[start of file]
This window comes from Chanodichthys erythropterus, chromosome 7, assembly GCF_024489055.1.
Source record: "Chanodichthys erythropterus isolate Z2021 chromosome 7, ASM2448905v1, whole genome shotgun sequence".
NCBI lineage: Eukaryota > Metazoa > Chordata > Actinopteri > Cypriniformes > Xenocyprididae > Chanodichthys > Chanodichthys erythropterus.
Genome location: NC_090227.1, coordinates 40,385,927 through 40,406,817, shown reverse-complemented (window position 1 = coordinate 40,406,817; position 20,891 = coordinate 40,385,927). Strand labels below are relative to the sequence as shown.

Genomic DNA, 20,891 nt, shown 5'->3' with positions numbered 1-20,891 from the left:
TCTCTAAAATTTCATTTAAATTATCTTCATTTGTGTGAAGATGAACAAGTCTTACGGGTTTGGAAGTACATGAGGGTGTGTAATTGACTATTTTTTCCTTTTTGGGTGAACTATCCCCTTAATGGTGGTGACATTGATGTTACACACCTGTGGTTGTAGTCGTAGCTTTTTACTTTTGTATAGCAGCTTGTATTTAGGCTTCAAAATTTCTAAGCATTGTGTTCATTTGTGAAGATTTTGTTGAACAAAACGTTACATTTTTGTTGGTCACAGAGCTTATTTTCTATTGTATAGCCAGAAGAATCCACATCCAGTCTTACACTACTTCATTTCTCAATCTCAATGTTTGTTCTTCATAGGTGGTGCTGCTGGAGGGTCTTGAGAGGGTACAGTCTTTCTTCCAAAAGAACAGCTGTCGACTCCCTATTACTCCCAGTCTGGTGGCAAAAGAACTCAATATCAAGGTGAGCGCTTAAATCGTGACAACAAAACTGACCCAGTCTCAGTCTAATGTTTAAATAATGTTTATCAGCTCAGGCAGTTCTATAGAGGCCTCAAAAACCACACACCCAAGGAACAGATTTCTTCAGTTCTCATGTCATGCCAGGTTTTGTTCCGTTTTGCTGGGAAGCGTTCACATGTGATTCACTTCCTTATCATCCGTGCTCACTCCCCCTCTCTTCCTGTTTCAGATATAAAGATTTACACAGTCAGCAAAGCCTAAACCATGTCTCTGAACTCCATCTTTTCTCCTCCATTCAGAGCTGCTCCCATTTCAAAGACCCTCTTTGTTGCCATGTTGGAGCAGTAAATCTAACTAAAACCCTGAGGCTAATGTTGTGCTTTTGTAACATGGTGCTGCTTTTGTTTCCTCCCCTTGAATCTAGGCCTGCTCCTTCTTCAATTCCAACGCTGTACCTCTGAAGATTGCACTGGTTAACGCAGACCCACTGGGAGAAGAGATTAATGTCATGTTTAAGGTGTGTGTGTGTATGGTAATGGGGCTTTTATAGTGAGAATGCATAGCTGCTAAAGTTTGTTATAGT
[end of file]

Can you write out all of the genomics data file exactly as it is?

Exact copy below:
This window comes from Chanodichthys erythropterus, chromosome 7, assembly GCF_024489055.1.
Source record: "Chanodichthys erythropterus isolate Z2021 chromosome 7, ASM2448905v1, whole genome shotgun sequence".
NCBI lineage: Eukaryota > Metazoa > Chordata > Actinopteri > Cypriniformes > Xenocyprididae > Chanodichthys > Chanodichthys erythropterus.
Genome location: NC_090227.1, coordinates 40,385,927 through 40,406,817, shown reverse-complemented (window position 1 = coordinate 40,406,817; position 20,891 = coordinate 40,385,927). Strand labels below are relative to the sequence as shown.

Genomic DNA, 20,891 nt, shown 5'->3' with positions numbered 1-20,891 from the left:
TCTCTAAAATTTCATTTAAATTATCTTCATTTGTGTGAAGATGAACAAGTCTTACGGGTTTGGAAGTACATGAGGGTGTGTAATTGACTATTTTTTCCTTTTTGGGTGAACTATCCCCTTAATGGTGGTGACATTGATGTTACACACCTGTGGTTGTAGTCGTAGCTTTTTACTTTTGTATAGCAGCTTGTATTTAGGCTTCAAAATTTCTAAGCATTGTGTTCATTTGTGAAGATTTTGTTGAACAAAACGTTACATTTTTGTTGGTCACAGAGCTTATTTTCTATTGTATAGCCAGAAGAATCCACATCCAGTCTTACACTACTTCATTTCTCAATCTCAATGTTTGTTCTTCATAGGTGGTGCTGCTGGAGGGTCTTGAGAGGGTACAGTCTTTCTTCCAAAAGAACAGCTGTCGACTCCCTATTACTCCCAGTCTGGTGGCAAAAGAACTCAATATCAAGGTGAGCGCTTAAATCGTGACAACAAAACTGACCCAGTCTCAGTCTAATGTTTAAATAATGTTTATCAGCTCAGGCAGTTCTATAGAGGCCTCAAAAACCACACACCCAAGGAACAGATTTCTTCAGTTCTCATGTCATGCCAGGTTTTGTTCCGTTTTGCTGGGAAGCGTTCACATGTGATTCACTTCCTTATCATCCGTGCTCACTCCCCCTCTCTTCCTGTTTCAGATATAAAGATTTACACAGTCAGCAAAGCCTAAACCATGTCTCTGAACTCCATCTTTTCTCCTCCATTCAGAGCTGCTCCCATTTCAAAGACCCTCTTTGTTGCCATGTTGGAGCAGTAAATCTAACTAAAACCCTGAGGCTAATGTTGTGCTTTTGTAACATGGTGCTGCTTTTGTTTCCTCCCCTTGAATCTAGGCCTGCTCCTTCTTCAATTCCAACGCTGTACCTCTGAAGATTGCACTGGTTAACGCAGACCCACTGGGAGAAGAGATTAATGTCATGTTTAAGGTGTGTGTGTGTATGGTAATGGGGCTTTTATAGTGAGAATGCATAGCTGCTAAAGTTTGTTATAGT